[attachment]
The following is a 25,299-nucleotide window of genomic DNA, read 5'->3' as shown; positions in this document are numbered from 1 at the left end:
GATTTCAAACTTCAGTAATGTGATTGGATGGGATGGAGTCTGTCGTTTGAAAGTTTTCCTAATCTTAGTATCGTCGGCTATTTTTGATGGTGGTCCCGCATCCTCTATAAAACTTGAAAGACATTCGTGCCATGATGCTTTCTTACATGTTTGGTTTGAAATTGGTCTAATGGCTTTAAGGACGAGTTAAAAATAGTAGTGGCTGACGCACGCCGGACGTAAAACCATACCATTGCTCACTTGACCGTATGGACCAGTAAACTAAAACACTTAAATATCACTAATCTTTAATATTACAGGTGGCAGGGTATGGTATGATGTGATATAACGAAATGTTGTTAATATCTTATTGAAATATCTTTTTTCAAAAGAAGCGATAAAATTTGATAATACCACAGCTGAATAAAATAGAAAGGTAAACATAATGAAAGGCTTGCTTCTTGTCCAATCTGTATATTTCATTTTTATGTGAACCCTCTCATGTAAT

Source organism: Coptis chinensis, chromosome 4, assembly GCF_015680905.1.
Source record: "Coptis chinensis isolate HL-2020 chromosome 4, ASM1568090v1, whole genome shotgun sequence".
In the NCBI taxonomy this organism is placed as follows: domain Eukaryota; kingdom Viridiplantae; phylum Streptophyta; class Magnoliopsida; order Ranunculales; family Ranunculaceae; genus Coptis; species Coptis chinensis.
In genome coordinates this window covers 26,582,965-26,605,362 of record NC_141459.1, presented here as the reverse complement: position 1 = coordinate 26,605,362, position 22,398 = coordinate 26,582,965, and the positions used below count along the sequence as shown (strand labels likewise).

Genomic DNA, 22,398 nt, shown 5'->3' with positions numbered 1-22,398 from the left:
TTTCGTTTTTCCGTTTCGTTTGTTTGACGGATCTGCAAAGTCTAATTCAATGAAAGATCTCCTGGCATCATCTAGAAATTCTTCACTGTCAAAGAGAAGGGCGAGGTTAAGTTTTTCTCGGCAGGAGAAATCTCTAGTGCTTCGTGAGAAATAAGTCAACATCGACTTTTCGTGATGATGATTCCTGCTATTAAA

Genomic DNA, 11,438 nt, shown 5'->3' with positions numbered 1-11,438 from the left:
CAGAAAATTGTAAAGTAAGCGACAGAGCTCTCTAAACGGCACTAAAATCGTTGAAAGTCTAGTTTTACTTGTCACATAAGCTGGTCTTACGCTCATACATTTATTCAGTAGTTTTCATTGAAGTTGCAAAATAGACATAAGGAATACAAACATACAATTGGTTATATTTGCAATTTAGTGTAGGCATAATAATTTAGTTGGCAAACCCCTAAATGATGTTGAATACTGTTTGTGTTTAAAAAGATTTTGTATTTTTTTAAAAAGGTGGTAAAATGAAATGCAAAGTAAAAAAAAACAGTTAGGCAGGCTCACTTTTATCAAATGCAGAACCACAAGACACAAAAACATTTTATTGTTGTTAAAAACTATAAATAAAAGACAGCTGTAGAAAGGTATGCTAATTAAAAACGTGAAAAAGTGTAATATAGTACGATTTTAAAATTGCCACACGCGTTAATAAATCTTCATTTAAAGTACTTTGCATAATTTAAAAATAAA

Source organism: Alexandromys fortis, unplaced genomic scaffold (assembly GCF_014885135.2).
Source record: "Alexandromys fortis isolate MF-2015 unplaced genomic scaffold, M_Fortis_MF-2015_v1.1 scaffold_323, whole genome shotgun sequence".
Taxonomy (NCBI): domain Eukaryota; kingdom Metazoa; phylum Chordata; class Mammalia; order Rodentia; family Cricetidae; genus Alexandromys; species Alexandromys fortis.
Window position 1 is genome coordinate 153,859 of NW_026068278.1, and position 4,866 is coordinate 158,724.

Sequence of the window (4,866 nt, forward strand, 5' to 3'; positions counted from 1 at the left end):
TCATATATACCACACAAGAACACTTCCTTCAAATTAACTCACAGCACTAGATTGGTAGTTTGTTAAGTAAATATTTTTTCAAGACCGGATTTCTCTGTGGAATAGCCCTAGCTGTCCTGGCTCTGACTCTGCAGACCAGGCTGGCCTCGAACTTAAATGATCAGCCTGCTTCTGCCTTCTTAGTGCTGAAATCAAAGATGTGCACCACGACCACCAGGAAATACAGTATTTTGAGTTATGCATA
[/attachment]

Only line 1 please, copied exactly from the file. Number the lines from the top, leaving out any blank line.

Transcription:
The following is a 25,299-nucleotide window of genomic DNA, read 5'->3' as shown; positions in this document are numbered from 1 at the left end: